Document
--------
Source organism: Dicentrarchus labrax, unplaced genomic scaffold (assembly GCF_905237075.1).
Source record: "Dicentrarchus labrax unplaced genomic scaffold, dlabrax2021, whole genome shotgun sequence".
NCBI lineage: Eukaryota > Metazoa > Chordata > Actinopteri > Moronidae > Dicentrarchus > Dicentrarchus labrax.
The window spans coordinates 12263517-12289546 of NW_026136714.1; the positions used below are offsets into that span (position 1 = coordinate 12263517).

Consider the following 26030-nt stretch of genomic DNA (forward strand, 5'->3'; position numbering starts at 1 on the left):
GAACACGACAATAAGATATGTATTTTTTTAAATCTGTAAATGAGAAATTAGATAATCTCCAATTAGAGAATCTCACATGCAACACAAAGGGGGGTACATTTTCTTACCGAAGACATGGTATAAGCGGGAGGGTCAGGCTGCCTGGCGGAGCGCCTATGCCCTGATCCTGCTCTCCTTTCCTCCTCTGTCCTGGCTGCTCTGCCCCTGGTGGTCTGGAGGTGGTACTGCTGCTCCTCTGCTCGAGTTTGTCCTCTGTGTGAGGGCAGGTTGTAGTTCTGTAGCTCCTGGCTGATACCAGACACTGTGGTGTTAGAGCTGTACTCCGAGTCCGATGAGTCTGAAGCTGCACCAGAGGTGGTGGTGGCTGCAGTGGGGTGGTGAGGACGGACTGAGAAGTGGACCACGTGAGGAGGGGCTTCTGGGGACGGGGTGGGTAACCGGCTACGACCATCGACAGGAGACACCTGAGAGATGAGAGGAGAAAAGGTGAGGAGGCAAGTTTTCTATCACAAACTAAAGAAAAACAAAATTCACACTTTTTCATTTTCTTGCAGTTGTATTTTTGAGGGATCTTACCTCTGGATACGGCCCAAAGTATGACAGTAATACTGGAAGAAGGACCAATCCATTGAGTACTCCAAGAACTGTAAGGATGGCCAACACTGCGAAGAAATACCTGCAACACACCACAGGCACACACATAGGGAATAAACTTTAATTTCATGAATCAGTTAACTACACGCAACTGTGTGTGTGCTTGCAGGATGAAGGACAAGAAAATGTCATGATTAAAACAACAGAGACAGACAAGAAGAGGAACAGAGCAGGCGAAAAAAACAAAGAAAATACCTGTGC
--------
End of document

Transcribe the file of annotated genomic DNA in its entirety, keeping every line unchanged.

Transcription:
Source organism: Dicentrarchus labrax, unplaced genomic scaffold (assembly GCF_905237075.1).
Source record: "Dicentrarchus labrax unplaced genomic scaffold, dlabrax2021, whole genome shotgun sequence".
NCBI lineage: Eukaryota > Metazoa > Chordata > Actinopteri > Moronidae > Dicentrarchus > Dicentrarchus labrax.
The window spans coordinates 12263517-12289546 of NW_026136714.1; the positions used below are offsets into that span (position 1 = coordinate 12263517).

Consider the following 26030-nt stretch of genomic DNA (forward strand, 5'->3'; position numbering starts at 1 on the left):
GAACACGACAATAAGATATGTATTTTTTTAAATCTGTAAATGAGAAATTAGATAATCTCCAATTAGAGAATCTCACATGCAACACAAAGGGGGGTACATTTTCTTACCGAAGACATGGTATAAGCGGGAGGGTCAGGCTGCCTGGCGGAGCGCCTATGCCCTGATCCTGCTCTCCTTTCCTCCTCTGTCCTGGCTGCTCTGCCCCTGGTGGTCTGGAGGTGGTACTGCTGCTCCTCTGCTCGAGTTTGTCCTCTGTGTGAGGGCAGGTTGTAGTTCTGTAGCTCCTGGCTGATACCAGACACTGTGGTGTTAGAGCTGTACTCCGAGTCCGATGAGTCTGAAGCTGCACCAGAGGTGGTGGTGGCTGCAGTGGGGTGGTGAGGACGGACTGAGAAGTGGACCACGTGAGGAGGGGCTTCTGGGGACGGGGTGGGTAACCGGCTACGACCATCGACAGGAGACACCTGAGAGATGAGAGGAGAAAAGGTGAGGAGGCAAGTTTTCTATCACAAACTAAAGAAAAACAAAATTCACACTTTTTCATTTTCTTGCAGTTGTATTTTTGAGGGATCTTACCTCTGGATACGGCCCAAAGTATGACAGTAATACTGGAAGAAGGACCAATCCATTGAGTACTCCAAGAACTGTAAGGATGGCCAACACTGCGAAGAAATACCTGCAACACACCACAGGCACACACATAGGGAATAAACTTTAATTTCATGAATCAGTTAACTACACGCAACTGTGTGTGTGCTTGCAGGATGAAGGACAAGAAAATGTCATGATTAAAACAACAGAGACAGACAAGAAGAGGAACAGAGCAGGCGAAAAAAACAAAGAAAATACCTGTGC